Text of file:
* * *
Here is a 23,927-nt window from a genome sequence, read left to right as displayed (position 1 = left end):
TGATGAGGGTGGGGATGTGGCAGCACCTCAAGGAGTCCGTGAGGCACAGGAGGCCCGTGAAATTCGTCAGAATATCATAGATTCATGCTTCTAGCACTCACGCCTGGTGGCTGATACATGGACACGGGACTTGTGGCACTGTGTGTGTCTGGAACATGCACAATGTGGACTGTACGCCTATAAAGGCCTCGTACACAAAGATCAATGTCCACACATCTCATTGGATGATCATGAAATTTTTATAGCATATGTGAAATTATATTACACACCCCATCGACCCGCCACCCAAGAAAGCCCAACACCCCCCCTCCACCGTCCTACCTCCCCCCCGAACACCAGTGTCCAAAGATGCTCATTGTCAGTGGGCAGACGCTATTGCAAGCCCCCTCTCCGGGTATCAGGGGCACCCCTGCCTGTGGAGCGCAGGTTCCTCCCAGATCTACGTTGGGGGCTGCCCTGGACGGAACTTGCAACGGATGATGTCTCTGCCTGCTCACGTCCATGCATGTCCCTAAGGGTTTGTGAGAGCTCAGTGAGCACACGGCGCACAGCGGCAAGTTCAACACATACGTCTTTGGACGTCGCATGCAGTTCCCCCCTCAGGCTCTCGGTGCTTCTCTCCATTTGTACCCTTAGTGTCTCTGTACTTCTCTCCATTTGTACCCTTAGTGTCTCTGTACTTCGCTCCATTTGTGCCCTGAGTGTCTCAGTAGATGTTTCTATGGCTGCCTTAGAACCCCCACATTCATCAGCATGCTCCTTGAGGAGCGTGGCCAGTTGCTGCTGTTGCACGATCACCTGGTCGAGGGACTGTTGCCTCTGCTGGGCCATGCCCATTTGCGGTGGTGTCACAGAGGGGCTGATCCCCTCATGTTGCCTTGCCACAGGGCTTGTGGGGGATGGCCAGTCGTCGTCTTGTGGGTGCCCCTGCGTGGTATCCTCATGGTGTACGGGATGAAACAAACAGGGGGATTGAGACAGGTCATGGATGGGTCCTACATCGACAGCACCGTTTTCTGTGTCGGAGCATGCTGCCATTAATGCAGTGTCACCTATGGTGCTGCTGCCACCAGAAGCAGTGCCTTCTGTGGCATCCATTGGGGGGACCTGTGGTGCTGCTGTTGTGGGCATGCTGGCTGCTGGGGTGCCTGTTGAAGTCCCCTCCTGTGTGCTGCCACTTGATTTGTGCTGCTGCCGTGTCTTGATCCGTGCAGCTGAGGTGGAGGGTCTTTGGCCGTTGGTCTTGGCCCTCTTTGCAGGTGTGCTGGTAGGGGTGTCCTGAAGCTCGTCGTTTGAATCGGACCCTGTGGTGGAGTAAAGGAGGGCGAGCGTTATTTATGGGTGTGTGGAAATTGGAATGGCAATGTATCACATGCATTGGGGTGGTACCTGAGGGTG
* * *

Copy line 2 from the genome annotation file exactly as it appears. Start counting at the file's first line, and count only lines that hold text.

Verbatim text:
TGATGAGGGTGGGGATGTGGCAGCACCTCAAGGAGTCCGTGAGGCACAGGAGGCCCGTGAAATTCGTCAGAATATCATAGATTCATGCTTCTAGCACTCACGCCTGGTGGCTGATACATGGACACGGGACTTGTGGCACTGTGTGTGTCTGGAACATGCACAATGTGGACTGTACGCCTATAAAGGCCTCGTACACAAAGATCAATGTCCACACATCTCATTGGATGATCATGAAATTTTTATAGCATATGTGAAATTATATTACACACCCCATCGACCCGCCACCCAAGAAAGCCCAACACCCCCCCTCCACCGTCCTACCTCCCCCCCGAACACCAGTGTCCAAAGATGCTCATTGTCAGTGGGCAGACGCTATTGCAAGCCCCCTCTCCGGGTATCAGGGGCACCCCTGCCTGTGGAGCGCAGGTTCCTCCCAGATCTACGTTGGGGGCTGCCCTGGACGGAACTTGCAACGGATGATGTCTCTGCCTGCTCACGTCCATGCATGTCCCTAAGGGTTTGTGAGAGCTCAGTGAGCACACGGCGCACAGCGGCAAGTTCAACACATACGTCTTTGGACGTCGCATGCAGTTCCCCCCTCAGGCTCTCGGTGCTTCTCTCCATTTGTACCCTTAGTGTCTCTGTACTTCTCTCCATTTGTACCCTTAGTGTCTCTGTACTTCGCTCCATTTGTGCCCTGAGTGTCTCAGTAGATGTTTCTATGGCTGCCTTAGAACCCCCACATTCATCAGCATGCTCCTTGAGGAGCGTGGCCAGTTGCTGCTGTTGCACGATCACCTGGTCGAGGGACTGTTGCCTCTGCTGGGCCATGCCCATTTGCGGTGGTGTCACAGAGGGGCTGATCCCCTCATGTTGCCTTGCCACAGGGCTTGTGGGGGATGGCCAGTCGTCGTCTTGTGGGTGCCCCTGCGTGGTATCCTCATGGTGTACGGGATGAAACAAACAGGGGGATTGAGACAGGTCATGGATGGGTCCTACATCGACAGCACCGTTTTCTGTGTCGGAGCATGCTGCCATTAATGCAGTGTCACCTATGGTGCTGCTGCCACCAGAAGCAGTGCCTTCTGTGGCATCCATTGGGGGGACCTGTGGTGCTGCTGTTGTGGGCATGCTGGCTGCTGGGGTGCCTGTTGAAGTCCCCTCCTGTGTGCTGCCACTTGATTTGTGCTGCTGCCGTGTCTTGATCCGTGCAGCTGAGGTGGAGGGTCTTTGGCCGTTGGTCTTGGCCCTCTTTGCAGGTGTGCTGGTAGGGGTGTCCTGAAGCTCGTCGTTTGAATCGGACCCTGTGGTGGAGTAAAGGAGGGCGAGCGTTATTTATGGGTGTGTGGAAATTGGAATGGCAATGTATCACATGCATTGGGGTGGTACCTGAGGGTG